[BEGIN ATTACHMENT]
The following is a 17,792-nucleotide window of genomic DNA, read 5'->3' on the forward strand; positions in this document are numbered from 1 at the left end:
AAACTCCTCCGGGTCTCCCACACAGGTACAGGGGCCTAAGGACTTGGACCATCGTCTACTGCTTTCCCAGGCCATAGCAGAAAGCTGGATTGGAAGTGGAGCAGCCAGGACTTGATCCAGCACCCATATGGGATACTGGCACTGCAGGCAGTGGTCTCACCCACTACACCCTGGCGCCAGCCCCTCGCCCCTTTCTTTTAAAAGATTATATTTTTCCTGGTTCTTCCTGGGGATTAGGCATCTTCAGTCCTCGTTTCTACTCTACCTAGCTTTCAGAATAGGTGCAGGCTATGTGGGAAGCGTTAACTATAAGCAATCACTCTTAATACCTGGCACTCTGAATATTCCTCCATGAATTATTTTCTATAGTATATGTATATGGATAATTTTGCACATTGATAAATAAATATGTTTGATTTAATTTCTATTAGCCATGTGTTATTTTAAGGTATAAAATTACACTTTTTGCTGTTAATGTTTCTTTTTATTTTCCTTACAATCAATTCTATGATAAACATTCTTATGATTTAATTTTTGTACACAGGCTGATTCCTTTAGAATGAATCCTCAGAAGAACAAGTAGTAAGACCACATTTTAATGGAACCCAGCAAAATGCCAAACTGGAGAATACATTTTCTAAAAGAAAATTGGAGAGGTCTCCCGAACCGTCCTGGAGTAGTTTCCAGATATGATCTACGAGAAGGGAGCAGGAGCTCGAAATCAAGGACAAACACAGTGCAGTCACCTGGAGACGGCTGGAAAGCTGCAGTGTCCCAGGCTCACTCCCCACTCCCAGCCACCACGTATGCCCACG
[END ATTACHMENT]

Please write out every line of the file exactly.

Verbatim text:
The following is a 17,792-nucleotide window of genomic DNA, read 5'->3' on the forward strand; positions in this document are numbered from 1 at the left end:
AAACTCCTCCGGGTCTCCCACACAGGTACAGGGGCCTAAGGACTTGGACCATCGTCTACTGCTTTCCCAGGCCATAGCAGAAAGCTGGATTGGAAGTGGAGCAGCCAGGACTTGATCCAGCACCCATATGGGATACTGGCACTGCAGGCAGTGGTCTCACCCACTACACCCTGGCGCCAGCCCCTCGCCCCTTTCTTTTAAAAGATTATATTTTTCCTGGTTCTTCCTGGGGATTAGGCATCTTCAGTCCTCGTTTCTACTCTACCTAGCTTTCAGAATAGGTGCAGGCTATGTGGGAAGCGTTAACTATAAGCAATCACTCTTAATACCTGGCACTCTGAATATTCCTCCATGAATTATTTTCTATAGTATATGTATATGGATAATTTTGCACATTGATAAATAAATATGTTTGATTTAATTTCTATTAGCCATGTGTTATTTTAAGGTATAAAATTACACTTTTTGCTGTTAATGTTTCTTTTTATTTTCCTTACAATCAATTCTATGATAAACATTCTTATGATTTAATTTTTGTACACAGGCTGATTCCTTTAGAATGAATCCTCAGAAGAACAAGTAGTAAGACCACATTTTAATGGAACCCAGCAAAATGCCAAACTGGAGAATACATTTTCTAAAAGAAAATTGGAGAGGTCTCCCGAACCGTCCTGGAGTAGTTTCCAGATATGATCTACGAGAAGGGAGCAGGAGCTCGAAATCAAGGACAAACACAGTGCAGTCACCTGGAGACGGCTGGAAAGCTGCAGTGTCCCAGGCTCACTCCCCACTCCCAGCCACCACGTATGCCCACG